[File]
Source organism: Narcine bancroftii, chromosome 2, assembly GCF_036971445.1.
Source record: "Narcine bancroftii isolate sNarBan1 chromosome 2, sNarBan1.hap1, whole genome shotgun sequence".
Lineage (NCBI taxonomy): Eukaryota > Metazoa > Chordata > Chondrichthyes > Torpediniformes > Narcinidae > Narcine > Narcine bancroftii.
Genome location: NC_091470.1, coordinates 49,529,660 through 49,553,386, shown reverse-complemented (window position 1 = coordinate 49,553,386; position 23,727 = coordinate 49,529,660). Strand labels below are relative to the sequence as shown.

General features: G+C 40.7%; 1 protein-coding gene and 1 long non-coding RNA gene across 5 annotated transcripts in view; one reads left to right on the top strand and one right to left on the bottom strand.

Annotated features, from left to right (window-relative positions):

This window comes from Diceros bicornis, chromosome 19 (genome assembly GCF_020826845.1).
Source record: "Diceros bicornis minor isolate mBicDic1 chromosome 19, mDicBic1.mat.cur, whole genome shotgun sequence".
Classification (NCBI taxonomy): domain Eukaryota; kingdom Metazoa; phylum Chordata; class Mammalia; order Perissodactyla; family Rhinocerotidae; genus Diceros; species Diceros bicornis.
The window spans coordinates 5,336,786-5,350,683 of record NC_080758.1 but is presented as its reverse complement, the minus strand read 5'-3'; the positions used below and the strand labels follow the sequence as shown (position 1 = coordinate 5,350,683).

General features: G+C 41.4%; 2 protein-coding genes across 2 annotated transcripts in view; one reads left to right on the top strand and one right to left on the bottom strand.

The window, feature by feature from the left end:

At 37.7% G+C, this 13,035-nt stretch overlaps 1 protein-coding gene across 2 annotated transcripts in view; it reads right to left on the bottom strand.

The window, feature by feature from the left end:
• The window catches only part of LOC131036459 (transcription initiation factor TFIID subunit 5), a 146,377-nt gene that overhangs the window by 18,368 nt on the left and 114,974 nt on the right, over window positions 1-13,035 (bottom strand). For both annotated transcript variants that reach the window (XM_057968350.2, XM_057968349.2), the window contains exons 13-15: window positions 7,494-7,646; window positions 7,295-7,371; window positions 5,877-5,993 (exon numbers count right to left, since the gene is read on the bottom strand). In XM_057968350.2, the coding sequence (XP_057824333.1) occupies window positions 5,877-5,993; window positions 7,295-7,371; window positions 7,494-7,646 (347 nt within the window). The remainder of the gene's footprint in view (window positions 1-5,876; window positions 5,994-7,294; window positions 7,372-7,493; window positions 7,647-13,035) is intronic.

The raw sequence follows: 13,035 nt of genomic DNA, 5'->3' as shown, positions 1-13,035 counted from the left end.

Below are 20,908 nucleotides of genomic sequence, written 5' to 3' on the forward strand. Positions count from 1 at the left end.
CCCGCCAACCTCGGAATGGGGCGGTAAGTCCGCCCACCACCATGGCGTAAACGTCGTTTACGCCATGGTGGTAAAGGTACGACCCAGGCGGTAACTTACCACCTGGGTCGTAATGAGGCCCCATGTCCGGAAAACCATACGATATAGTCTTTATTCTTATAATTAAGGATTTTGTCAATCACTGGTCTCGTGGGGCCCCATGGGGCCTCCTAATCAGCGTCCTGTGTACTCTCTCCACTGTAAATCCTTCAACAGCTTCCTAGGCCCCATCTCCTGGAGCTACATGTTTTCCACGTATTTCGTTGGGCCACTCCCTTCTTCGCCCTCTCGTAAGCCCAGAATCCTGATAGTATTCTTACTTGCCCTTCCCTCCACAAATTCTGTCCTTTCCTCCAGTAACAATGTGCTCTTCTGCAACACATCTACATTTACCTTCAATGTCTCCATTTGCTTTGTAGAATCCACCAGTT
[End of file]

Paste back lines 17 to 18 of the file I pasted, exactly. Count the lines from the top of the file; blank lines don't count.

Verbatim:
Below are 20,908 nucleotides of genomic sequence, written 5' to 3' on the forward strand. Positions count from 1 at the left end.
CCCGCCAACCTCGGAATGGGGCGGTAAGTCCGCCCACCACCATGGCGTAAACGTCGTTTACGCCATGGTGGTAAAGGTACGACCCAGGCGGTAACTTACCACCTGGGTCGTAATGAGGCCCCATGTCCGGAAAACCATACGATATAGTCTTTATTCTTATAATTAAGGATTTTGTCAATCACTGGTCTCGTGGGGCCCCATGGGGCCTCCTAATCAGCGTCCTGTGTACTCTCTCCACTGTAAATCCTTCAACAGCTTCCTAGGCCCCATCTCCTGGAGCTACATGTTTTCCACGTATTTCGTTGGGCCACTCCCTTCTTCGCCCTCTCGTAAGCCCAGAATCCTGATAGTATTCTTACTTGCCCTTCCCTCCACAAATTCTGTCCTTTCCTCCAGTAACAATGTGCTCTTCTGCAACACATCTACATTTACCTTCAATGTCTCCATTTGCTTTGTAGAATCCACCAGTT